I admire her joie de vivre. She is bold. She is authentically Meg. Her creativity inspires and motivates many people in her life. She never shies from risk or new adventure. Her impeccable sense of style—in both decorating her home and herself—is notable because she graciously hands-down her gently worn clothes to moi. I even hear her voice guiding me while I shop: “No Denise, take that off. Try on that. Do you love it? No, you need a smaller size—that’s too big (God love her). Don’t you already have three tshirts like that?” And she’s always right.

She selflessly gives herself to causes meaningful to her. She houses remarkable reserves of forgiveness.

She loves my children as she loves her own. She loves me and sees inherent beauty in me (even when, especially when, I didn’t).

And so I sit, my heart so full I feel as if I may float away on this gossamer orbit of gratitude. I am reminded that we are simultaneously cement-strong and fragile—a testament to the diversity and dichotomy of life, love and the beautiful friendship that is ours. I love you, Meg. Thank you.

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Guest Post: Co-sleeping with Jaws

Co-sleeping with Jaws
by Christina Seronello

Once upon a time, there was a mom. Like many moms, she was frequently exhausted. There are many methods for dealing with exhaustion. Take a day off work and sleep while your child is at daycare. Take a weekend day off and have your spouse watch the child. Take a week and fly to Mars, hoping nobody notices you’re gone. One of this mom’s main methods for dealing with her exhaustion was the oft-debated tactic of “co-sleeping”, or sleeping in the same bed as her child. Co-sleeping, for the uninitiated, is akin to walking a tightrope, or slaying a dragon with a letter opener, but more common. It’s possible. If you’re brave, you can do it. If you’re smart, you can do it well.

Back to our mom.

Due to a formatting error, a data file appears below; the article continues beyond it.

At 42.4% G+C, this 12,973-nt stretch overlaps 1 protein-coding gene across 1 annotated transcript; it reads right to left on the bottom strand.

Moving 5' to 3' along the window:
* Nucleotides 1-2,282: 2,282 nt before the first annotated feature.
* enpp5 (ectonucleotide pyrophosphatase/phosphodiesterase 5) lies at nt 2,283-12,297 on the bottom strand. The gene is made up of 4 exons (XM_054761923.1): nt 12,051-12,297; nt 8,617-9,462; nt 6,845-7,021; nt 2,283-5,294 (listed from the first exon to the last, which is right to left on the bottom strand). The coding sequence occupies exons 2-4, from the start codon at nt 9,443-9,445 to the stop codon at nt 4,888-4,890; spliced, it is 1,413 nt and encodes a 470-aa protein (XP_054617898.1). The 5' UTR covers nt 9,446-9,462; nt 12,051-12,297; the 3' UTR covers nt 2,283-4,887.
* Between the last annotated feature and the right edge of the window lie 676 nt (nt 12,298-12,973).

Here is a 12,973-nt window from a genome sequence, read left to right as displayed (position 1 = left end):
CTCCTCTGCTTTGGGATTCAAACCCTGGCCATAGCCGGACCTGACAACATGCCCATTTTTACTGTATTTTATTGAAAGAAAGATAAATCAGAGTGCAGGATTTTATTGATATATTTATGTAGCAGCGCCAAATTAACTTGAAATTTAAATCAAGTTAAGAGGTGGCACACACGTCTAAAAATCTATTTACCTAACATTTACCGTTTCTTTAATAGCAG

One night, this mom was tired. She was very tired. She’d had a long day at work, she’d had nightmares the night before, and she just wanted some sleep. Now, everyone says “sleep when the baby sleeps”, but for any mother who actually tries to do this it generally goes out the window by the time the babe is about two months old. There are just too many things to do that you don’t want your child’s help with. But when you’re really tired, you have to do something drastic. So she decided, in an unprecedented moment of brilliance, to actually go to sleep when she went to bed with her 8 month old son at 8:00pm. So she did. And it worked out well. For one hour.

At 8:00pm, she placed her son on the opposite side of her pillow, and they both slept. At 9:00pm, she woke with her little one attached to her face. Picture this: you’re sleeping peacefully. You open your eyes. There are another pair of eyes, right in front of yours! There is a mouth… open, and stuck on your nose. This is how our mom awoke. Startled, she pulled away. Jaws The Child held still, and as soon as she blinked he crept closer, so now he was on top of her.

Our heroic Mom lifted her child and placed him back in his spot. She soothed the little fusses this created, and went back to sleep on her side. One hour later, she again awoke to her little one in her face. This time his lips were on hers. Sleep kisses, perhaps? Or something more sinister… perhaps we’ll never know.